• I think there are two different bodies of knowledge:

      1) What Lean/TPS is
      2) How to transform an organization

      It’s easier to write about what the Lean principles are (and how Toyota operates today)… it’s far more difficult to take an organization from being a complete mess to being very Lean, with high quality, high productivity, and a better workplace environment.

      I don’t know as much about the KC Chiefs story, but it sounds like possibly Pioli was inflexible in his “Way.” As I was saying above, if leaders are too inflexible and try to force (here’s exactly how we did it at our last organization), they might likely fail in the new situation.

      Chip Kelly started the season with what looked like more of a direct copy of his Oregon offense — trying to go super fast. It seems like he adjusted as the season went on…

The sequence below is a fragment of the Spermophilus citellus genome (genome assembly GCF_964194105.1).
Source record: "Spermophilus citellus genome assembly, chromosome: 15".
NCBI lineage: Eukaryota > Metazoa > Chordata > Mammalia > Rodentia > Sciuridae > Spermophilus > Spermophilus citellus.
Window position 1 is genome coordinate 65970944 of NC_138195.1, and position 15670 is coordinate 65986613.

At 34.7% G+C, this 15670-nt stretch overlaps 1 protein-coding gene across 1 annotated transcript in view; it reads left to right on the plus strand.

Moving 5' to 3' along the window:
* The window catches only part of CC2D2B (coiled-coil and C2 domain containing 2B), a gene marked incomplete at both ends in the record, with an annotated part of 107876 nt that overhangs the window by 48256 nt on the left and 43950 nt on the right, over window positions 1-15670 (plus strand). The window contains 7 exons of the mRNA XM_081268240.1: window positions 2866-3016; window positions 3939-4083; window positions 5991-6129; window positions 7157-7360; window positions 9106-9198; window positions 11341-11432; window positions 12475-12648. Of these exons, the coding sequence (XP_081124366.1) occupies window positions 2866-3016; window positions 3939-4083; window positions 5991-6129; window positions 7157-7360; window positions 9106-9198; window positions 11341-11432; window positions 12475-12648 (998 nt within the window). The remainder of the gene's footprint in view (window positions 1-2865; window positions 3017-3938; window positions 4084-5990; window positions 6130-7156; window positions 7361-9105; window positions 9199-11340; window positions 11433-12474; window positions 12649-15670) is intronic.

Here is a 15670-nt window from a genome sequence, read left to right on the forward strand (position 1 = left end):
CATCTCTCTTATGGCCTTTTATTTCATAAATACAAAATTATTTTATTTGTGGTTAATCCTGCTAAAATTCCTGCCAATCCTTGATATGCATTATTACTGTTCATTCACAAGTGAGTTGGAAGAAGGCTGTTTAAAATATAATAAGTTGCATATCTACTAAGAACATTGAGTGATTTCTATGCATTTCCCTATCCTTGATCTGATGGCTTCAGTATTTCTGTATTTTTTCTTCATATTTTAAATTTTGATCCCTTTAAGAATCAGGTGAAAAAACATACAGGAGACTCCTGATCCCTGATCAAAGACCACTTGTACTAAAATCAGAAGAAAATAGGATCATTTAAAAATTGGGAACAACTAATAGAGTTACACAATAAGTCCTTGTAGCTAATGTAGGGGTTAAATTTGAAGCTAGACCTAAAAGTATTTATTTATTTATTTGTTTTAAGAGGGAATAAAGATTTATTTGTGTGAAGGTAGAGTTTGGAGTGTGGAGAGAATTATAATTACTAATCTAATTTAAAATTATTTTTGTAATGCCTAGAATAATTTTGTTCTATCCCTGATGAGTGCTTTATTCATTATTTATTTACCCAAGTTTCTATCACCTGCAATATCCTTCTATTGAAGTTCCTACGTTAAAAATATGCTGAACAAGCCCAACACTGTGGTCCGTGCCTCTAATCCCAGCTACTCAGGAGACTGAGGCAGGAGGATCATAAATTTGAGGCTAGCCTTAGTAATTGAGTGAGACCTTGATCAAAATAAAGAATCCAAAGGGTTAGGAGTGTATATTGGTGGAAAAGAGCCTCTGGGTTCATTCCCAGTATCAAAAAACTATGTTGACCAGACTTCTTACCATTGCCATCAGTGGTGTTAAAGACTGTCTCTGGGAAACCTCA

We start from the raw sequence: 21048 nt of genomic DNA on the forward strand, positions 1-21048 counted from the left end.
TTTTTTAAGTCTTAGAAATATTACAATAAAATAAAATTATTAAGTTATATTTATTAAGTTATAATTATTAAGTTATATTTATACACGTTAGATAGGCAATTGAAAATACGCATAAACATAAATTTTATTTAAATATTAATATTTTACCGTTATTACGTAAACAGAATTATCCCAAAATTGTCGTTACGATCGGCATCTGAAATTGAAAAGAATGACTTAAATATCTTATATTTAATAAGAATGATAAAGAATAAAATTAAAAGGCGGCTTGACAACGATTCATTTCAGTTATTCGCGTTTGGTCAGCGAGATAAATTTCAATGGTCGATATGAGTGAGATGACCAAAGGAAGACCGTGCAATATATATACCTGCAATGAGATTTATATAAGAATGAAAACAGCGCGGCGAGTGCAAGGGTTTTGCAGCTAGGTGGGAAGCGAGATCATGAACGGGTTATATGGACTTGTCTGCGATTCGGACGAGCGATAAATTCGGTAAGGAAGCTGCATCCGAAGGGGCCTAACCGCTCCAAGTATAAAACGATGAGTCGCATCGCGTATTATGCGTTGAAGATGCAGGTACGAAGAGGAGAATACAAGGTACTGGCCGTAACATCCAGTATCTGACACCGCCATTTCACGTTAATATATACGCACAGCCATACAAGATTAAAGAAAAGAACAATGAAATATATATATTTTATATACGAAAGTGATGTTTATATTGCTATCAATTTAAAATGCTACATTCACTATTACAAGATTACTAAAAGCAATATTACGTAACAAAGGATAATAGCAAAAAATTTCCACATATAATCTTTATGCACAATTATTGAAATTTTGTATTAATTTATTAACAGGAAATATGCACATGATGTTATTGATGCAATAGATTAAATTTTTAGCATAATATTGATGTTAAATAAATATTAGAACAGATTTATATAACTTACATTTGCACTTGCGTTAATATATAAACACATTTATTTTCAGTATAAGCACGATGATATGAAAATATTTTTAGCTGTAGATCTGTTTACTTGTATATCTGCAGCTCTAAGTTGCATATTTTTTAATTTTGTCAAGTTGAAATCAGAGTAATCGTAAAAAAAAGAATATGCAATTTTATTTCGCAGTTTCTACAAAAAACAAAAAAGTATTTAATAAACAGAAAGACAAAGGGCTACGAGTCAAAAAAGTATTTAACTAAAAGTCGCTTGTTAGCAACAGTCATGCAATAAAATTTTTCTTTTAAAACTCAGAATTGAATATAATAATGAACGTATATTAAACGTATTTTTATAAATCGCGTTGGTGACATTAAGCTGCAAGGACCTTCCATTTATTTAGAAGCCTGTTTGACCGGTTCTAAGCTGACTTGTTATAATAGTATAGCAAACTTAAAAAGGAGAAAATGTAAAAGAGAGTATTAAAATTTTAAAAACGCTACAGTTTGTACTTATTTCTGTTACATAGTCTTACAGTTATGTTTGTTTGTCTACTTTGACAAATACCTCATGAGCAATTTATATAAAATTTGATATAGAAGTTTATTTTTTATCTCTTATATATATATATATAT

So, I think we are making the same point… blindly following a playbook or transformation plan (even if it worked someplace else before) isn’t guaranteed to succeed in a different industry or setting.

  2. Love the article, and while I’m certainly not a fan of the Eagles I do admire the work Chip Kelly is doing. With such a small sample size each season (16 games), it takes some courage to test new ideas. By the time you get to the S step of PDSA, you might have already been fired! The challenges of experimenting in the NFL.

    Did you see how the Eagles relay play calls to the offense? Apparently, instead of a single playcaller sending a single play into the QB, each position coach sends in the portion of the play relevant to that position to their position on the field. Pretty interesting.

  3. Oops… so maybe Chip Kelly wasn’t really that effective, as he got fired. It wasn’t just his losing record this past season, but allegations of racism and generally being hated by his players… and eventually being hated by the team owner.